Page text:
Neurology Central

Converting stem cells to retinal ganglion cells: the future of glaucoma research?

Researchers from Indiana University (IN, USA) have successfully developed and demonstrated a technique to derive retinal ganglion cells (RGCs) from human stem cells in order to identify the cellular processes related to glaucoma.

In the study, published online in Stem Cells, skin cell biopsies were carried out on both glaucoma patients and healthy individuals. The cells were then genetically reprogrammed to become (human) pluripotent stem cells (hPSCs).

Following this, researchers directed the step-wise differentiation of these cells through an enriched retinal progenitor intermediary to produce fully differentiated RGCs.

Previous studies have generated RGCs from a pluripotent source, but have been unable to definitively identify the resultant cells due to a lack of specific markers. This issue is eliminated in this new research by the use of the step-wise differentiation process, resulting in all associated features and functions of RGCs being fully exhibited .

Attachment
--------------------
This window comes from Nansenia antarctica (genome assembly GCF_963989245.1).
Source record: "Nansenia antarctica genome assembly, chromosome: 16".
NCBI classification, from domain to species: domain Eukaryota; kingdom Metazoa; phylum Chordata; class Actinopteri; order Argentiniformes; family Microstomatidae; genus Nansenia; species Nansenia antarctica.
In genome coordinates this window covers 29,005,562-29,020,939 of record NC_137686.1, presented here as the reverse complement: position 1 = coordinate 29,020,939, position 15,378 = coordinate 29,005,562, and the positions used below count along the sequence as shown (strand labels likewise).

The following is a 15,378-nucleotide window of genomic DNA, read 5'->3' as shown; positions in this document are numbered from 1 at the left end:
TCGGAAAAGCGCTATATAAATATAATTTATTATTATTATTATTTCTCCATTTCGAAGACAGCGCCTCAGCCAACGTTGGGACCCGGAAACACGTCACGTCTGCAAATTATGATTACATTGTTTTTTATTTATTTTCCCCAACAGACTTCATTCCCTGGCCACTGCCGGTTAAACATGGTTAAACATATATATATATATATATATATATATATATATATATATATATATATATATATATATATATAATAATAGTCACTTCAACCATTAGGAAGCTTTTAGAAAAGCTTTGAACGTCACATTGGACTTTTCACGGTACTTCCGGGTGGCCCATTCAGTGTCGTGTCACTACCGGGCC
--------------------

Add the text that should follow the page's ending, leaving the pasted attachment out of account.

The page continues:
The team, led by Jason Meyer, observed a difference in the RGCs generated from skin cells taken from glaucoma sufferers compared to those taken from healthy volunteers, despite the original skin cells being identical in both cases.

Meyer commented: “When we turned glaucoma patients’ skin cells into stem cells and then into RGCs, the cells became unhealthy and started dying off at a much faster rate than those of healthy individuals.”

Glaucoma is a degenerative disorder affecting more than 60 million people. It is the most common disease to affect RGCs – which become damaged over time – leading to vision loss and blindness.  This new research raises the possibility of a new approach for researching, and one day treating, glaucoma.

“Now that we have produced cells that develop the features of glaucoma in culture dishes, we want to see if compounds we add to these RGCs can slow down the degeneration process or prevent these cells from dying off. In the more distant future, we may be able to use healthy patient cells as substitute cells as we learn how to replace cells lost to the disease.”

Source: IUPUI press release; Ohlemacher S, Sridhar A, Xiao Y et al. Stepwise Differentiation of Retinal Ganglion Cells from Human Pluripotent Stem Cells Enables Analysis of Glaucomatous Neurodegeneration. Stem Cells. DOI: 10.1002/stem.2356 (2016)